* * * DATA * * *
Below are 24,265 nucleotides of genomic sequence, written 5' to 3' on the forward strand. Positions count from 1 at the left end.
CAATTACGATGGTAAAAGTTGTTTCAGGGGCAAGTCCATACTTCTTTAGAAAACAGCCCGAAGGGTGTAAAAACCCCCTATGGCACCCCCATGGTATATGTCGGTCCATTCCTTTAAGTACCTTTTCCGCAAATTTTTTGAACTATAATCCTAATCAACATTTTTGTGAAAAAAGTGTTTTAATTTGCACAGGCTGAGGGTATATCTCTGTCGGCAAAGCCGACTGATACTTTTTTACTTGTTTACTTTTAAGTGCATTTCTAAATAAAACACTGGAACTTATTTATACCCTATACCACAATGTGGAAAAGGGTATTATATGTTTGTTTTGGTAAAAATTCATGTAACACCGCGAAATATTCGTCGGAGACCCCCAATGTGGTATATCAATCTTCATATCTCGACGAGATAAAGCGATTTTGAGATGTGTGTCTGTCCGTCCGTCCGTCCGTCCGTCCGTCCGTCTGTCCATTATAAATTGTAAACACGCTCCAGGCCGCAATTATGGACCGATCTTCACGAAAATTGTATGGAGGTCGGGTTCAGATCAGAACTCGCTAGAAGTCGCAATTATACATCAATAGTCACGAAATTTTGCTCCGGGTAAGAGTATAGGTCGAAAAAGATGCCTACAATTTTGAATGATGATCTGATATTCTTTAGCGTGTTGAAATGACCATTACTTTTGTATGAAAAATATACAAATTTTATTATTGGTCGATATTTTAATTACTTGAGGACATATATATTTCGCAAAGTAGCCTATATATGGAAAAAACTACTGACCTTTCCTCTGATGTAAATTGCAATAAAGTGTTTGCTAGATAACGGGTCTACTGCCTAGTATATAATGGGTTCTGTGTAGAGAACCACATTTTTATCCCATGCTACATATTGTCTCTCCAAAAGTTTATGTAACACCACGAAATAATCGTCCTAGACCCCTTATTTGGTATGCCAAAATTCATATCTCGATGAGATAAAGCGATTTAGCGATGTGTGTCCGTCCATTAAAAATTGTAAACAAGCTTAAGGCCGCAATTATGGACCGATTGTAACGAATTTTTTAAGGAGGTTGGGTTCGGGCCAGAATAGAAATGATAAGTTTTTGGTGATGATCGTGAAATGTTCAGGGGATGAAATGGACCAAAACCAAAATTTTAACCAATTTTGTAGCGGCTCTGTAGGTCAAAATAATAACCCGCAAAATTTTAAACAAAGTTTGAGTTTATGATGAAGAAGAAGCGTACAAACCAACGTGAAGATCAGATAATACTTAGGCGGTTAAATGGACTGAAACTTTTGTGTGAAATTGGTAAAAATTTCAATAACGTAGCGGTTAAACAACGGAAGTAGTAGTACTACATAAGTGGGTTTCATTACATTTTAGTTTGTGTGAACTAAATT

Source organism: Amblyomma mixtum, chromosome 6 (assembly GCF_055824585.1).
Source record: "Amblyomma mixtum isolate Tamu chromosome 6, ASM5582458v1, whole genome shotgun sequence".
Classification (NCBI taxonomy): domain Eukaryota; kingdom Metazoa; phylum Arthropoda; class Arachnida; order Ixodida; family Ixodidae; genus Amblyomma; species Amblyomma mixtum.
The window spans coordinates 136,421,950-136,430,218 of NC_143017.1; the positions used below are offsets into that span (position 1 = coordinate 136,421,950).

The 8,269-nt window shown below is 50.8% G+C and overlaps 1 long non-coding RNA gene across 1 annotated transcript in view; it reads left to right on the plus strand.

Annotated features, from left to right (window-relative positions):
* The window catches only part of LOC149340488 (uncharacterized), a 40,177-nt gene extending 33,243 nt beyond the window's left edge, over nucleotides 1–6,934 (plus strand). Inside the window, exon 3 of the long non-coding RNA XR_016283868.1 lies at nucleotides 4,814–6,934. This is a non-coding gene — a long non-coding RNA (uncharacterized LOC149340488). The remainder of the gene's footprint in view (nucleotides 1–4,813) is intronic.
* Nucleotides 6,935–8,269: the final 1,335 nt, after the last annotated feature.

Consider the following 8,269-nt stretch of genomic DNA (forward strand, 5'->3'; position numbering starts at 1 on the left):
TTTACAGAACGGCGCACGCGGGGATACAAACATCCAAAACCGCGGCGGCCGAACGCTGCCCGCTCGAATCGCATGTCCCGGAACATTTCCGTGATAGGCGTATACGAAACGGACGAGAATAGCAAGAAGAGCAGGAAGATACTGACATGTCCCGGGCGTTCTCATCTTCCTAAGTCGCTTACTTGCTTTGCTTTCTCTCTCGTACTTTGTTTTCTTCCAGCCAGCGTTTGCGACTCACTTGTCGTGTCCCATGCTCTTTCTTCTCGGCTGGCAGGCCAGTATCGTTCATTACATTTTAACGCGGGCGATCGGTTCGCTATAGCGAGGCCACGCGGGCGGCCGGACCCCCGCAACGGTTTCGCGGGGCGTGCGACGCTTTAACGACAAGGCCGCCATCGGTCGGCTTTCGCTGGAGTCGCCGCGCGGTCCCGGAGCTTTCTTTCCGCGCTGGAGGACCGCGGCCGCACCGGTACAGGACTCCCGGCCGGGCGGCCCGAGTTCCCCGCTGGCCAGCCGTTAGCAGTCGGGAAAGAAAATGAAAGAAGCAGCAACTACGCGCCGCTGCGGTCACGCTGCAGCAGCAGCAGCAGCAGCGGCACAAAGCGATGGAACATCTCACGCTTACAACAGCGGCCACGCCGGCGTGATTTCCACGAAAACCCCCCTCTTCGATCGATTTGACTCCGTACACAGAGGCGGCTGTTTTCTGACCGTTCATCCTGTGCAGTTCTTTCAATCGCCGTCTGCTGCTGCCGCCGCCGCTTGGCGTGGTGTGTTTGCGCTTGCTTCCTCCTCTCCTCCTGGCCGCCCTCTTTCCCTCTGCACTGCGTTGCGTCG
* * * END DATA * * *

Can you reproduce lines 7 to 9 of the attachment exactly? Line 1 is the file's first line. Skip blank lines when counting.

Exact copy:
The 8,269-nt window shown below is 50.8% G+C and overlaps 1 long non-coding RNA gene across 1 annotated transcript in view; it reads left to right on the plus strand.

Annotated features, from left to right (window-relative positions):
* The window catches only part of LOC149340488 (uncharacterized), a 40,177-nt gene extending 33,243 nt beyond the window's left edge, over nucleotides 1–6,934 (plus strand). Inside the window, exon 3 of the long non-coding RNA XR_016283868.1 lies at nucleotides 4,814–6,934. This is a non-coding gene — a long non-coding RNA (uncharacterized LOC149340488). The remainder of the gene's footprint in view (nucleotides 1–4,813) is intronic.